Blu-ray Review: The Raid: Redemption
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The Raid: Redemption
Blu-ray I DVD
DIRECTOR: Gareth Evans
WRITER: Gareth Evans
STARRING: Iko Uwais, Yayan Ruhian, Joe Taslim, Doni Alamsyah, Ray Sahetapy, Pierre Gruno, Ananda George, Verdi Solaiman, Iang Darmawan, Eka ‘Piranha’ Rahmadia, Tegar Satrya
Sony Pictures Home Entertainment
RELEASE DATE: August 14, 2012

They just don’t make action movies like they used to…or so it sometimes seems. Every once in a while one comes along that reminds us of that old school high-paced action we love so very much, and one such movie is The Raid: Redemption.

The movie consists of a simple premise: a team of elite cops sets off to an old run down 30-story apartment building to take out a deadly drug lord who runs the building with his men, while also allowing others to rent out rooms, usually to the city’s most dangerous criminals. The raid is supposed to go smoothly, but others have tried before and failed, and when word gets out that the squad is there, pure anarchy ensues. Now the cops are no longer fighting to complete their mission, but to escape the building alive.

The Raid: Redemption is a movie built for multiple types of action movie fan. It has crazy gun fights, knife fights, and fist fights, all of which are stunningly brutal. When someone is taken out, it’s ultra-realistic; writer and director Gareth Evans clearly wanted to make sure that your jaw would hit the floor on multiple occasions, and succeeded magnificently in this objective.

If you’re into old kung fu-style movies you’ll especially be pleased. I’m not sure I’ve ever seen such extensively choreographed fight sequences in any other movie—to the point where some folks might even be overwhelmed by the amount of hand-to-hand combat involved—and a mixture of various martial arts styles were used. You can certainly see the heavy influence of Southeast Asian fighting styles, primarily silat, with a great deal of kicks and knees involved. But there’s also muay thai, judo, taekwondo, karate, straight up brawling, and more used.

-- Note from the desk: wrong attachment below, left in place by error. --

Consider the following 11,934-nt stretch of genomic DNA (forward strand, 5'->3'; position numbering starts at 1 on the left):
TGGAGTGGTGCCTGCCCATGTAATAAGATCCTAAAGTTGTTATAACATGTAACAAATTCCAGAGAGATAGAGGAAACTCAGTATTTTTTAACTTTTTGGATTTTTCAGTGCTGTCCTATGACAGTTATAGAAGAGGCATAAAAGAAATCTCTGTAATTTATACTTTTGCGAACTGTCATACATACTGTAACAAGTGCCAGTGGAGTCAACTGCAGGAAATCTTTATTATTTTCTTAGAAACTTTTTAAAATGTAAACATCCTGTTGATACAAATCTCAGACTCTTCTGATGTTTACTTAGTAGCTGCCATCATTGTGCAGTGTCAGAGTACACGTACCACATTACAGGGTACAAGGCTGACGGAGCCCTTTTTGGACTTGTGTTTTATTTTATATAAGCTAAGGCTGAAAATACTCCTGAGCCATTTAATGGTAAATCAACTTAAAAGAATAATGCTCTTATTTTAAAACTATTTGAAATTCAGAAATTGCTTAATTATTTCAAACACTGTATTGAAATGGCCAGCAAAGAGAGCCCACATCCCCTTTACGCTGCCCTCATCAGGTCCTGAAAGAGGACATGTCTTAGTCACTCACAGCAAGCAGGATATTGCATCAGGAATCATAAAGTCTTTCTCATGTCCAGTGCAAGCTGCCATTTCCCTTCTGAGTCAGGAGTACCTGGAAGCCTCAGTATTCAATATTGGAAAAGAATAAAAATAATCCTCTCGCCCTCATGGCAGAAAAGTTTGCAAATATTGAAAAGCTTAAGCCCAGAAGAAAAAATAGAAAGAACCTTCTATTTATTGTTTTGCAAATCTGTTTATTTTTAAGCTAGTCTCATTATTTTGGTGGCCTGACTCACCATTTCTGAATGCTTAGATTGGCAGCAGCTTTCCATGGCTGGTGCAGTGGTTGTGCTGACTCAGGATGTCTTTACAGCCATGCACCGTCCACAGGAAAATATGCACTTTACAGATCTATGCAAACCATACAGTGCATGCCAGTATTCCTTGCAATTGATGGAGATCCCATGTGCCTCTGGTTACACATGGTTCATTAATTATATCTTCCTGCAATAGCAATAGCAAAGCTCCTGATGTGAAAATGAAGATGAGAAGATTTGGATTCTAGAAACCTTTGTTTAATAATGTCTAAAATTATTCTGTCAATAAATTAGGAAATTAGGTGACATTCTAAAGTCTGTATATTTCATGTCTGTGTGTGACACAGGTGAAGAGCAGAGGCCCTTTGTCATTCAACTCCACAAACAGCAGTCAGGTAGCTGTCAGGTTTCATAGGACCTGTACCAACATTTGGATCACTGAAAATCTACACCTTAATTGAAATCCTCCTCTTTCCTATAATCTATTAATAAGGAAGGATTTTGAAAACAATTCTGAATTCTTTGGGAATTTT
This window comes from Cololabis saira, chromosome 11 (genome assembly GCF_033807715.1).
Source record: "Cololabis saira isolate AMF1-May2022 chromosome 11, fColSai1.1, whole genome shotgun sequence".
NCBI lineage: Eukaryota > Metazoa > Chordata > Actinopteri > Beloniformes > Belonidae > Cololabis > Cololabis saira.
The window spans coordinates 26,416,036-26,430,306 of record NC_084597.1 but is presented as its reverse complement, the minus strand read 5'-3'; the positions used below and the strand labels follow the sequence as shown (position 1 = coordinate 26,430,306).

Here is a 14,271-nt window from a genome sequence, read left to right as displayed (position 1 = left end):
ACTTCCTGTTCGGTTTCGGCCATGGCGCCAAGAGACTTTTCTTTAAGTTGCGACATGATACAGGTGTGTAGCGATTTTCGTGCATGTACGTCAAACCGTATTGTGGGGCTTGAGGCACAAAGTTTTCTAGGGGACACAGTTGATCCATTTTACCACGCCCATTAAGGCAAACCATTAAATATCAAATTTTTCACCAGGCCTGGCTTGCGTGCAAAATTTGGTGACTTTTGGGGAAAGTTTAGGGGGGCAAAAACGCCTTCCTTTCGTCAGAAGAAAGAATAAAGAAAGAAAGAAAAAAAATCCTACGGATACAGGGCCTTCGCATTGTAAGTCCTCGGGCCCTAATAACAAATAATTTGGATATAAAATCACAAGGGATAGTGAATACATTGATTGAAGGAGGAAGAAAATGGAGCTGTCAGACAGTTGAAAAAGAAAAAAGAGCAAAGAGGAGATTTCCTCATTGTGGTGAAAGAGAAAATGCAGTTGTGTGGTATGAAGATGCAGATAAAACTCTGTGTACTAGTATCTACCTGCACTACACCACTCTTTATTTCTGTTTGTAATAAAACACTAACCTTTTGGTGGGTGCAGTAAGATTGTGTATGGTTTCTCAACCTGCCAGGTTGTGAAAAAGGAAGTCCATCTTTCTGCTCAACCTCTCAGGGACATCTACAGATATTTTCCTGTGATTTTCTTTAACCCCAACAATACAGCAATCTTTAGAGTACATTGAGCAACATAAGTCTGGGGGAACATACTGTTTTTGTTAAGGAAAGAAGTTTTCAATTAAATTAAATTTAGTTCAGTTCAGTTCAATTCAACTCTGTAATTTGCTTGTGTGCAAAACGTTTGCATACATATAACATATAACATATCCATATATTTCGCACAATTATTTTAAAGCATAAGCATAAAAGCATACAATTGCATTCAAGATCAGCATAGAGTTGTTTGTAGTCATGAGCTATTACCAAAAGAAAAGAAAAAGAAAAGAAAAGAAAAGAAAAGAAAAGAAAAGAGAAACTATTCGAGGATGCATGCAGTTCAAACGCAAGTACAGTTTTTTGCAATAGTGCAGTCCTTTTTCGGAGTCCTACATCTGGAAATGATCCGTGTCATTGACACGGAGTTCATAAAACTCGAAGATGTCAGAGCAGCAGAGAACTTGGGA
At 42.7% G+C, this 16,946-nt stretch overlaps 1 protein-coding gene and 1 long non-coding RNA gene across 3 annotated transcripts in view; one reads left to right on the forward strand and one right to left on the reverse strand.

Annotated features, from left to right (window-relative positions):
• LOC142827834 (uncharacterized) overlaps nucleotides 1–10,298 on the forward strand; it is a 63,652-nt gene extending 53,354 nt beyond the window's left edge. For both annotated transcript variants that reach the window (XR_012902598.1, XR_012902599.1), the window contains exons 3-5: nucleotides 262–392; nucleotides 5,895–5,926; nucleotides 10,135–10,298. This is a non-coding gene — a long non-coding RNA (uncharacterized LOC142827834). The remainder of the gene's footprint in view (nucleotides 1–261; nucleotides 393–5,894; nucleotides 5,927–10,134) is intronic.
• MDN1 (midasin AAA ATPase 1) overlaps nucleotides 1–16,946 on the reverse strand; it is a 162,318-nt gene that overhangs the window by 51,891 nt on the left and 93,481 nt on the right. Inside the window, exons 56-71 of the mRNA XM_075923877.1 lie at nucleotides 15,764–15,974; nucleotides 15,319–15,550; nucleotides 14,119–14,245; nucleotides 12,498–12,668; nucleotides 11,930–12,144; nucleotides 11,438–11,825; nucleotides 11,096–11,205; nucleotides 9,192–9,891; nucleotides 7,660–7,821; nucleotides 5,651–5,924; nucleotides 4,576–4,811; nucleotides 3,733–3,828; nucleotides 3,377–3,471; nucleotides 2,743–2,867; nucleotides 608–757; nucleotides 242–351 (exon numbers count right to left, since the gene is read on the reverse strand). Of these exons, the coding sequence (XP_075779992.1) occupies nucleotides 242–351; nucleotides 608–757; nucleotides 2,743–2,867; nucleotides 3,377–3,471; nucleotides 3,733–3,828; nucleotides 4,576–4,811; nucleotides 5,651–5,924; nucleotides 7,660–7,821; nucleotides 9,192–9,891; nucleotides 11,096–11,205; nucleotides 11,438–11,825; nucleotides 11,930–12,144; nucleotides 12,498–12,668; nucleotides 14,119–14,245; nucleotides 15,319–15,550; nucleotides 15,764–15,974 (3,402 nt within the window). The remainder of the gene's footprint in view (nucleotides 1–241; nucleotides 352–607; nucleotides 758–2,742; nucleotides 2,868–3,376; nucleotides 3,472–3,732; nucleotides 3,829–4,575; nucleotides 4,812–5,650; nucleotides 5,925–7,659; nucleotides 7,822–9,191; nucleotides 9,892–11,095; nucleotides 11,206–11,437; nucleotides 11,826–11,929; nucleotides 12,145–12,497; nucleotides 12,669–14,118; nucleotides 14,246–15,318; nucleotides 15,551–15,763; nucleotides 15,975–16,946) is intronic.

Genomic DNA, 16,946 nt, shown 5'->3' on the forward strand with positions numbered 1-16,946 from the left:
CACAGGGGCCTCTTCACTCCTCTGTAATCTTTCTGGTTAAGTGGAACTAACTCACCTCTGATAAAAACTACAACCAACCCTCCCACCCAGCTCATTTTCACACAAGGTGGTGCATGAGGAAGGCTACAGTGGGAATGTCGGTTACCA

The acting in The Raid can be a tad over-dramatic at times, but no one is expecting award-caliber performances from a movie like this. Everyone does a solid enough job to progress the story and get us to the next action scene, and that’s all I was looking for.

The Blu-ray automatically set me up for the English dubbed version of the movie, but if you have any respect for movies whatsoever, you’ll watch it in its original Indonesian language with English subtitles. As I said above, the performances aren’t spectacular. But when you take away the actor’s voice and replace it with someone sitting in a room somewhere, it can severely damage a movie. You won’t even notice you’re reading after a few minutes.

Another option you have is the movie’s original Indonesian score or a score put together by Linkin Park’s Mike Shinoda and Joe Trapanese, who worked on the Tron: Legacy score with Daft Punk. I watched with the latter and it was fine that way, but I also checked out the original music as well, which was also solid.

The Raid: Redemption isn’t a movie for the faint of heart, but action movie junkies will get more than a sufficient fix from its relentless action, remarkable fight choreography, and intense premise.


There’s a bunch of special features to enjoy on the Blu-ray as well, which is always a selling point. Over 100 minutes of bonus goodies are offered to check out if the movie (somehow) isn’t enough for one sitting.

Behind the Scenes Video Blogs — A collection of smaller behind the scenes videos looking at various aspects of production, from bootcamp training and choreography to set design/construction and special effects work.

An Evening with Gareth Evans, Mike Shinoda & Joe Trapanese — A Q & A session with director Gareth Evans and composers Mike Shinoda and Joe Trapanese after a screening of the movie.

Behind the Music with Mike Shinoda and Joe Trapanese — Just as it sounds, a look into the music created for the American release of The Raid by Linkin Park’s Mike Shinoda and Joe Trapanese.

Anatomy of a Scene with Gareth Evans — A quickie bonus looking at a scene from a movie involving a hole in the floor used to try and escape a nasty situation.

In Conversation with Gareth Evans and Mike Shinoda — A conversation about The Raid with director Gareth Evans and composer Mike Shinoda.

Inside the Score — Basically a trailer consisting of shots from the movie, shots of Mike Shinoda working on the score, and critical praise.

Claycat’s The Raid — A short claymation remake of the movie.

The Raid TV Show Ad (circa 1994) — A spoof spot for the 1994 Japanese animated TV series version of The Raid.


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